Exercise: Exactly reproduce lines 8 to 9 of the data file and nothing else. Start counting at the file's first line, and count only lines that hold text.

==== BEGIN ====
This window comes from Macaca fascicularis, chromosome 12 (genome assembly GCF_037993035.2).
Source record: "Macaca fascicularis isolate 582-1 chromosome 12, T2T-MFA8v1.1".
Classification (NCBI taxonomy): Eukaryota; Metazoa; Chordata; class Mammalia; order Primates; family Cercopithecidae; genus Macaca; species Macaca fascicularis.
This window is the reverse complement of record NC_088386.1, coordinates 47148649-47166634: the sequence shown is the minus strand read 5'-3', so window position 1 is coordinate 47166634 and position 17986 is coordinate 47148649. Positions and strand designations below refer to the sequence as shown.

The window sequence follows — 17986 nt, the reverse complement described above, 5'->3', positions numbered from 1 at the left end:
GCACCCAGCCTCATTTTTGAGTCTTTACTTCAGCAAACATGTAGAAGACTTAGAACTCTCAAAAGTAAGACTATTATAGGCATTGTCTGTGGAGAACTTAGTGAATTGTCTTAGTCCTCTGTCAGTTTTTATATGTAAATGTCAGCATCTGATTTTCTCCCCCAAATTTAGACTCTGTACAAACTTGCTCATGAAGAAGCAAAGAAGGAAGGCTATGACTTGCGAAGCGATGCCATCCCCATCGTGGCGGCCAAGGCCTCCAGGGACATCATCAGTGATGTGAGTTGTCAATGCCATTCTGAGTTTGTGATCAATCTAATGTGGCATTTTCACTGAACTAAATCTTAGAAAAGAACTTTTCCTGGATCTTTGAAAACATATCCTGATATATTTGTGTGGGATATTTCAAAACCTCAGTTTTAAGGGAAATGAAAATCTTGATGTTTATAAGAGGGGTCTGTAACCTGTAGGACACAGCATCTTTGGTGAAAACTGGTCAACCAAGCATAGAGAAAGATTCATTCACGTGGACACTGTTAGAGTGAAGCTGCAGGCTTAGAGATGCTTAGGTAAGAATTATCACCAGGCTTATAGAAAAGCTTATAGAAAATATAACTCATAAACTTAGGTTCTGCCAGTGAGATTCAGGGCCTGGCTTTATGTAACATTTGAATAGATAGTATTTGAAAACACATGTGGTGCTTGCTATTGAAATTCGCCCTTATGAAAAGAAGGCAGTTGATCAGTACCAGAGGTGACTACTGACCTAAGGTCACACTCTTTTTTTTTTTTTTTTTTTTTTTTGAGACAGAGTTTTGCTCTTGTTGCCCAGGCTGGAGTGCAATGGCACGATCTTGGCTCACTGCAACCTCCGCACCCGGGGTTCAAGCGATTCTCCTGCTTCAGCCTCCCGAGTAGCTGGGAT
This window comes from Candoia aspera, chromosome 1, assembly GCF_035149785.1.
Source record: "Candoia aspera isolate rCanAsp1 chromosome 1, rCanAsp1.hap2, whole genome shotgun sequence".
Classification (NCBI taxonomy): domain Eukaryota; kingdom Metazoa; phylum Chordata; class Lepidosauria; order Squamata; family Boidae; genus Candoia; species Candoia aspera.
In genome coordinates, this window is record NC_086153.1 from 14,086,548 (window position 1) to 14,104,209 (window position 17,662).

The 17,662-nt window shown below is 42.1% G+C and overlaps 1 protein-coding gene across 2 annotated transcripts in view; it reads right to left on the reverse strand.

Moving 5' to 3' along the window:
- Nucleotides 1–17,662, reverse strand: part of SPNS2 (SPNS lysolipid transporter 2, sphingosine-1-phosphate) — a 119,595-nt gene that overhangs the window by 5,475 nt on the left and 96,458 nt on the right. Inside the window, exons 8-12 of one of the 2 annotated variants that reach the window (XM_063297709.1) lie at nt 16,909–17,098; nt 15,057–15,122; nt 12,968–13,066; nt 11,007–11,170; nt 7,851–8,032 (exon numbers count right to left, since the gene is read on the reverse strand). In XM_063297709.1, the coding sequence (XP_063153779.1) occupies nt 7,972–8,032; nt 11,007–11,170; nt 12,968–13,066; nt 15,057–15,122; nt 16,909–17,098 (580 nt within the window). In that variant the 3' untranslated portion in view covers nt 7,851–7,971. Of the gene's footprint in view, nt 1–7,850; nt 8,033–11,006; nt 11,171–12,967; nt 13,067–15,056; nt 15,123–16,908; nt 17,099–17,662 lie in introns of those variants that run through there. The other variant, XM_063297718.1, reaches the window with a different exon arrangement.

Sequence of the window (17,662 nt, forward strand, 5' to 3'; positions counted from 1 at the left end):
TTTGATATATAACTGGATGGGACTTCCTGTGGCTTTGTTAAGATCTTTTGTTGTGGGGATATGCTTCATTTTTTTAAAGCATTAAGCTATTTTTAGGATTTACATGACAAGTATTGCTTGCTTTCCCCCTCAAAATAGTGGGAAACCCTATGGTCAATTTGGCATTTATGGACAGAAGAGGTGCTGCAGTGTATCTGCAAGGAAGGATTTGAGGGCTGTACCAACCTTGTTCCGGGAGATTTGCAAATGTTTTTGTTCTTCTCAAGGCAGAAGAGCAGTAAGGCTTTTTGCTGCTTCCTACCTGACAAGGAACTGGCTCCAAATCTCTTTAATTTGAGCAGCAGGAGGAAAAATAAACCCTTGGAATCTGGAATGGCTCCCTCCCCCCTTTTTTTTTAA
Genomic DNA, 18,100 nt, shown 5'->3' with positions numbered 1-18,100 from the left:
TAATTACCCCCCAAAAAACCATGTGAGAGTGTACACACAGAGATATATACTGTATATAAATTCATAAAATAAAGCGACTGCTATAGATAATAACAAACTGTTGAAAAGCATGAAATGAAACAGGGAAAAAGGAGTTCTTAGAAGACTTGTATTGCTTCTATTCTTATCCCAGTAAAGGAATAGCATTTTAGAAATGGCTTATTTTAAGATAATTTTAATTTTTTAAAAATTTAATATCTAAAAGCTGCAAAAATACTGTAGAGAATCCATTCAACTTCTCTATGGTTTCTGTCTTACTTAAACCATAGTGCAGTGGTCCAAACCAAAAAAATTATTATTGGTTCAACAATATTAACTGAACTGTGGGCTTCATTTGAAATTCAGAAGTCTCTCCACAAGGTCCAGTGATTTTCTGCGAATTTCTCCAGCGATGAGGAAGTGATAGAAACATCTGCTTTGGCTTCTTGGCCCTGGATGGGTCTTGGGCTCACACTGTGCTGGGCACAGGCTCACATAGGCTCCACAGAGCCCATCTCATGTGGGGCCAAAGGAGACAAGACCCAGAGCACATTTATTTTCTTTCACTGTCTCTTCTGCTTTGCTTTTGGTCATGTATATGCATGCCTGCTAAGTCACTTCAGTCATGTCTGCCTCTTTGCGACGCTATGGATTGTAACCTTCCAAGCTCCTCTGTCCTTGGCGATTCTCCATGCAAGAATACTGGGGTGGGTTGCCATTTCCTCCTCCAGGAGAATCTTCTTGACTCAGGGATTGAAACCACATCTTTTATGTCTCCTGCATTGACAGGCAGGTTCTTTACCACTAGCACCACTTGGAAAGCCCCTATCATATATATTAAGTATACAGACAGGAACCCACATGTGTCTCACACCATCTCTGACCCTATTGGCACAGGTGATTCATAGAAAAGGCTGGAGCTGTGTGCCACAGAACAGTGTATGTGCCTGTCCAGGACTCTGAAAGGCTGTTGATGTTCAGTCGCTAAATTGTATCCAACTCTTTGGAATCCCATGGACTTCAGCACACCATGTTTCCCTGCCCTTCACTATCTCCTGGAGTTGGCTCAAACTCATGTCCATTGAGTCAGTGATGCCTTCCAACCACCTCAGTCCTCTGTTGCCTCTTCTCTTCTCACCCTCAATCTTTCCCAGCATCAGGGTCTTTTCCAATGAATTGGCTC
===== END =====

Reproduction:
Source record: "Candoia aspera isolate rCanAsp1 chromosome 1, rCanAsp1.hap2, whole genome shotgun sequence".
Classification (NCBI taxonomy): domain Eukaryota; kingdom Metazoa; phylum Chordata; class Lepidosauria; order Squamata; family Boidae; genus Candoia; species Candoia aspera.